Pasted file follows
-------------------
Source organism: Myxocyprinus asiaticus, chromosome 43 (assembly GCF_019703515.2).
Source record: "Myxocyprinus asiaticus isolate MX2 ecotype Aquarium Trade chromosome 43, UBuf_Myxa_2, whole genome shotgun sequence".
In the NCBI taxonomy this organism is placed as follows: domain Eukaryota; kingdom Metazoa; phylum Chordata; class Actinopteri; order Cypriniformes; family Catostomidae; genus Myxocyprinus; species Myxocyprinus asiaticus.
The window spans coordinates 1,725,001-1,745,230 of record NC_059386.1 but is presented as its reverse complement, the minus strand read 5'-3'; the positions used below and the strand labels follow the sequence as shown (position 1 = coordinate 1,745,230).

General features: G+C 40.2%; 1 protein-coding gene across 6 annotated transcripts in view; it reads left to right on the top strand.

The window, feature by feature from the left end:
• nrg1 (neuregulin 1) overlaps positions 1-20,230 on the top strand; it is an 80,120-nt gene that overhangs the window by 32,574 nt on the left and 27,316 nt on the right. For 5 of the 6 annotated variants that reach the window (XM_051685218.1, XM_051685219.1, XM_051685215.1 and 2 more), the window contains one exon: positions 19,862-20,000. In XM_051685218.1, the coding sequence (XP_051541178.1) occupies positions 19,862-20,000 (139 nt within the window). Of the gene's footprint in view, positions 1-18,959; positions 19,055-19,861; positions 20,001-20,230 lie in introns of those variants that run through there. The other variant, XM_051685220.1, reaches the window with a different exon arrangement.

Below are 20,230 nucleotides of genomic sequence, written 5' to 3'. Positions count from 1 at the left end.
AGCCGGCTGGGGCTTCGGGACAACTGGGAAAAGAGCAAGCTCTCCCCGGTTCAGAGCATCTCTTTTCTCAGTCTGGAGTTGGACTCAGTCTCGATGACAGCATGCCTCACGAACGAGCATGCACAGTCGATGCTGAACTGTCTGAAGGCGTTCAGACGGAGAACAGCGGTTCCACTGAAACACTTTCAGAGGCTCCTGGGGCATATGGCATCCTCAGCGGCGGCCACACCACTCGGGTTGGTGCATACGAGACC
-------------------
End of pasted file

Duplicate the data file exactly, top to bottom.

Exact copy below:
Source organism: Myxocyprinus asiaticus, chromosome 43 (assembly GCF_019703515.2).
Source record: "Myxocyprinus asiaticus isolate MX2 ecotype Aquarium Trade chromosome 43, UBuf_Myxa_2, whole genome shotgun sequence".
In the NCBI taxonomy this organism is placed as follows: domain Eukaryota; kingdom Metazoa; phylum Chordata; class Actinopteri; order Cypriniformes; family Catostomidae; genus Myxocyprinus; species Myxocyprinus asiaticus.
The window spans coordinates 1,725,001-1,745,230 of record NC_059386.1 but is presented as its reverse complement, the minus strand read 5'-3'; the positions used below and the strand labels follow the sequence as shown (position 1 = coordinate 1,745,230).

General features: G+C 40.2%; 1 protein-coding gene across 6 annotated transcripts in view; it reads left to right on the top strand.

The window, feature by feature from the left end:
• nrg1 (neuregulin 1) overlaps positions 1-20,230 on the top strand; it is an 80,120-nt gene that overhangs the window by 32,574 nt on the left and 27,316 nt on the right. For 5 of the 6 annotated variants that reach the window (XM_051685218.1, XM_051685219.1, XM_051685215.1 and 2 more), the window contains one exon: positions 19,862-20,000. In XM_051685218.1, the coding sequence (XP_051541178.1) occupies positions 19,862-20,000 (139 nt within the window). Of the gene's footprint in view, positions 1-18,959; positions 19,055-19,861; positions 20,001-20,230 lie in introns of those variants that run through there. The other variant, XM_051685220.1, reaches the window with a different exon arrangement.

Below are 20,230 nucleotides of genomic sequence, written 5' to 3'. Positions count from 1 at the left end.
AGCCGGCTGGGGCTTCGGGACAACTGGGAAAAGAGCAAGCTCTCCCCGGTTCAGAGCATCTCTTTTCTCAGTCTGGAGTTGGACTCAGTCTCGATGACAGCATGCCTCACGAACGAGCATGCACAGTCGATGCTGAACTGTCTGAAGGCGTTCAGACGGAGAACAGCGGTTCCACTGAAACACTTTCAGAGGCTCCTGGGGCATATGGCATCCTCAGCGGCGGCCACACCACTCGGGTTGGTGCATACGAGACC